Mysidacea: Families, Subfamilies and Tribes
Gnathophausiidae Udrescu, 1984
Diagnostic description. Head
well developed, anterior and posterior margins with thorns and spines.
elongated (spear-shaped, three edged, and triangular in cross section)
Antenna (antenna 2) scale
with apical suture or without apical suture, outer margin serrated, without setae, without terminal spine.
left mandible lacinia mobilis well developed to lacinia mobilis reduced or absent (right mandible armed with fixed cusp in position of the lacinia mobilis), spine row absent, molar process well developed.
(Maxilla 1) endopod
with two articles
exopod absent, or small, unarticulated.
developed as a gnathopod, exopod reduced.
endopod with distinct carpus and propodus, propodus unsegmented. Branchiae on thoracopods present (outer side of coxa bearing a club-shaped process, armed with long setae, hidden within the foliaceous gills).
composed of seven pairs of oostegites.
Abdomen pleural plates well developed (fringed with backwardly projecting ventral spines). 6th & 7th abdominal somites incompletely fused.
biramous. Uropod endopod setose around entire margin, statocyst absent; exopod with distal articulation, outer margin entire (terminating in a short spine). Telson apex entire to lateral margins constricted.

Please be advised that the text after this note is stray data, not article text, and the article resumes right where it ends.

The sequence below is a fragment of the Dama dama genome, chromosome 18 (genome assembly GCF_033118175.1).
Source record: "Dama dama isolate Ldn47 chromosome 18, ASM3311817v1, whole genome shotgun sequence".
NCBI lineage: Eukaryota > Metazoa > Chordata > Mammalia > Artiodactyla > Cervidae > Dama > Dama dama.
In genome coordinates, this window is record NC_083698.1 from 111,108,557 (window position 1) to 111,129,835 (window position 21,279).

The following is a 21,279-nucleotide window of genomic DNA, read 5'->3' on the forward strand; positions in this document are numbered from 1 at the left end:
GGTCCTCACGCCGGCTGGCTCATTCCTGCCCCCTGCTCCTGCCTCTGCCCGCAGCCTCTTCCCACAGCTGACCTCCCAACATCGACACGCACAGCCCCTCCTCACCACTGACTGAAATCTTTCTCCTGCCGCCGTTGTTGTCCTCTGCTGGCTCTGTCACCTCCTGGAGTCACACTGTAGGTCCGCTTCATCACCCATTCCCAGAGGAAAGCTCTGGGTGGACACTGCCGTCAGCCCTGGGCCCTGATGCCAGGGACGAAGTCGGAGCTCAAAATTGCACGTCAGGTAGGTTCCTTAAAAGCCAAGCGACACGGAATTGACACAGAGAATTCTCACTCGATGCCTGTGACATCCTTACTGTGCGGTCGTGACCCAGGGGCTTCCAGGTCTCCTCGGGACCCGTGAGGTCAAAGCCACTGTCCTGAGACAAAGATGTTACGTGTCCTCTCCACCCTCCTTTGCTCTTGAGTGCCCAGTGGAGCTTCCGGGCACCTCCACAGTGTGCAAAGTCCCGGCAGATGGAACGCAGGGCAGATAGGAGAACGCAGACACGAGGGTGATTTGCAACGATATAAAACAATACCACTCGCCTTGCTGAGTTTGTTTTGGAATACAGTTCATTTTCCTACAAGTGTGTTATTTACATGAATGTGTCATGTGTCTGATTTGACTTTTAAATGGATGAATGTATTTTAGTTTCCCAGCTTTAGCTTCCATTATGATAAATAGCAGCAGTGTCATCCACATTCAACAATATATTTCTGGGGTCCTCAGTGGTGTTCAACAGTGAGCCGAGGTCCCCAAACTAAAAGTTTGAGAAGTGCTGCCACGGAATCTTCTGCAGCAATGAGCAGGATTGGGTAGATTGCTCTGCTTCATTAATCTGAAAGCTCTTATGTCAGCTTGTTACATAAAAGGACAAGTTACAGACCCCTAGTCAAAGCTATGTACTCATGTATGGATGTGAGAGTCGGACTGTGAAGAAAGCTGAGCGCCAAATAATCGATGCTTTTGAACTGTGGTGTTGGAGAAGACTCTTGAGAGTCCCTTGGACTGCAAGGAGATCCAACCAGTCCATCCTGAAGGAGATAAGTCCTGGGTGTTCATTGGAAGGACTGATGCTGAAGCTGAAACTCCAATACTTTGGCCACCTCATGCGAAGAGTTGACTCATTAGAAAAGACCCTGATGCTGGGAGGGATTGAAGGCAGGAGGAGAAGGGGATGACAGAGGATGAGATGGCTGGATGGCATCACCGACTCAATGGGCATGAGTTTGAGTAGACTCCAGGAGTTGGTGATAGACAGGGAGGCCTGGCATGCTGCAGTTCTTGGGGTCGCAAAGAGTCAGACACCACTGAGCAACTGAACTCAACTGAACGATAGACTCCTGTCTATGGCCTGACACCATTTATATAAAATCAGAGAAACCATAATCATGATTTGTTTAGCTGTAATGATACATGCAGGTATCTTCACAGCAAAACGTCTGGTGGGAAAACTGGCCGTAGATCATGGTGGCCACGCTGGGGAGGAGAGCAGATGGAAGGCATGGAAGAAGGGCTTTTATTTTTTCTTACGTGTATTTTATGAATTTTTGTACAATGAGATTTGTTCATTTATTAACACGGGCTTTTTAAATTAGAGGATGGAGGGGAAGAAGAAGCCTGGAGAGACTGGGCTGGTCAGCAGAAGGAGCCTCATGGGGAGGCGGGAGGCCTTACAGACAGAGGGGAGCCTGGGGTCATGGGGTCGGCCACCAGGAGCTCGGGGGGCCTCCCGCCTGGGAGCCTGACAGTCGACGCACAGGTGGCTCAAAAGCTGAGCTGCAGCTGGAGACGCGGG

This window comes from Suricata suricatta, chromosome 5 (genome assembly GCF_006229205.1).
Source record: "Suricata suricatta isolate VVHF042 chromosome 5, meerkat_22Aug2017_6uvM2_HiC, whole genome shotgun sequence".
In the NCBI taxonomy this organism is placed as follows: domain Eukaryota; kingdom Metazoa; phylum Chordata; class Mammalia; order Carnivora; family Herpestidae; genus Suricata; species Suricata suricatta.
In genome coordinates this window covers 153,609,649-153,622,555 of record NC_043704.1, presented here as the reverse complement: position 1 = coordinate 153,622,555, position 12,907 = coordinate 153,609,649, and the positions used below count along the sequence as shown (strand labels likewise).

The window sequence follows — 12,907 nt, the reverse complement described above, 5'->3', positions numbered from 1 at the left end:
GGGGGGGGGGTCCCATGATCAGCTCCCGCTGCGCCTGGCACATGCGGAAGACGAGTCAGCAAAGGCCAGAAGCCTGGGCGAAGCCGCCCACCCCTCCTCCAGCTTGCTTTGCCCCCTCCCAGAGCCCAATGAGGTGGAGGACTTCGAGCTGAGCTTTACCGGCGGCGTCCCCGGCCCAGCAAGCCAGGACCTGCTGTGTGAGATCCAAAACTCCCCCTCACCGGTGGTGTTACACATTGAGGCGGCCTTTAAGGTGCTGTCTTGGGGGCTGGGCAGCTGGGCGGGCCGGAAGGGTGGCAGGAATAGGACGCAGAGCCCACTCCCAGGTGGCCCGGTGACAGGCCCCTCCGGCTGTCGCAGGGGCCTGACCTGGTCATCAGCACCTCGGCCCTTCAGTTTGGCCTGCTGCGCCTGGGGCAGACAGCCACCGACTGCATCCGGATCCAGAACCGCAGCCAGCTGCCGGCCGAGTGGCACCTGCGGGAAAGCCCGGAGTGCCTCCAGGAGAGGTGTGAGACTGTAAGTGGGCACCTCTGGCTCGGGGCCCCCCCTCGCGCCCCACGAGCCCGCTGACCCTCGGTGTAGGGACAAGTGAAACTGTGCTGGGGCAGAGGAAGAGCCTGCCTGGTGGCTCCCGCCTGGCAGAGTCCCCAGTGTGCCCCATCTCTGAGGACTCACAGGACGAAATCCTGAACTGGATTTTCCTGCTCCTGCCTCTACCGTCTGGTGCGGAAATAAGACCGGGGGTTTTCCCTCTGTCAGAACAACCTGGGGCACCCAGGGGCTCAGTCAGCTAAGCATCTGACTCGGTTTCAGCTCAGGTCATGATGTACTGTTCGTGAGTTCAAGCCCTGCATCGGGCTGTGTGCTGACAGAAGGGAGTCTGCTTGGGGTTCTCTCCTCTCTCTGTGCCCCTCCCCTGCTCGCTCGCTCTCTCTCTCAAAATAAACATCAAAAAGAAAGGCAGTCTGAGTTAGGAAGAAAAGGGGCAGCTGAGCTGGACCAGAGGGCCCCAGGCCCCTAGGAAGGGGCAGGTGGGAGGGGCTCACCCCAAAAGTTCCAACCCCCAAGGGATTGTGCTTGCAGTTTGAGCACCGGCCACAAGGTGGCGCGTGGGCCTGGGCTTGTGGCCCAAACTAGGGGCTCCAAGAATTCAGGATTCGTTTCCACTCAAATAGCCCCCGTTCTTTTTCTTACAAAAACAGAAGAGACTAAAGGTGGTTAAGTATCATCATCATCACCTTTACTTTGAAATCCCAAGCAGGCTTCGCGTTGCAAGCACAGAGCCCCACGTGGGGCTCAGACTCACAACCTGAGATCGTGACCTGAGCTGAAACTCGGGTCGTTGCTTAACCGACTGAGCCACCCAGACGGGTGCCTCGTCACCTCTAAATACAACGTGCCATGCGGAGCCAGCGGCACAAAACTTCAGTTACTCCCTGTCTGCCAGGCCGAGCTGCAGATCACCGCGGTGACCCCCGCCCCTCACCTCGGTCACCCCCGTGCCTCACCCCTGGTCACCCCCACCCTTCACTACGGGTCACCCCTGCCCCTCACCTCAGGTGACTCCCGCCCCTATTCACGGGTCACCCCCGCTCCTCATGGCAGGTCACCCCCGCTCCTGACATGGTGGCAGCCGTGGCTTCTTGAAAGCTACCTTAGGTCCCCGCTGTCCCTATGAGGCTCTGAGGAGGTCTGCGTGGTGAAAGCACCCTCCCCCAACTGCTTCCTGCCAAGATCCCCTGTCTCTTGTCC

. Gnathophausiidae contians 2 genera (10 species):
W.-Suhm, 1875 (8 species);
Petryashov, 1992 (2 species).
. The Gnathophausiidae are meso- and bathypelagic mysids, recorded from all oceans of the world. They are the only mysids in which a luminous organ has been described, seen as a simple gland producing a luminous secretion, situated on the maxilla's expod. Along with Lophogastridae and Eucopiidae the Gnathophausidae exhibit many primitive characters such as thoracic gills, seven pairs of oostegites, incomplete fusion of the sixth and seventh abdominal somites, large, natatory female pleopods, primitive mandibles in the non-developed right lacinia mobilis, and absence of a statocyst in the endopod of the uropod. In addition the Gnathophausiidae display a primitive maxillule supporting a two-segmented endopod.
is not recognized by Casanova
(1998), who have retained
Cite this publication as: 'Meland, K. (2002 onwards). Mysidacea: Families, Subfamilies and Tribes. Version 1: 2 October 2002.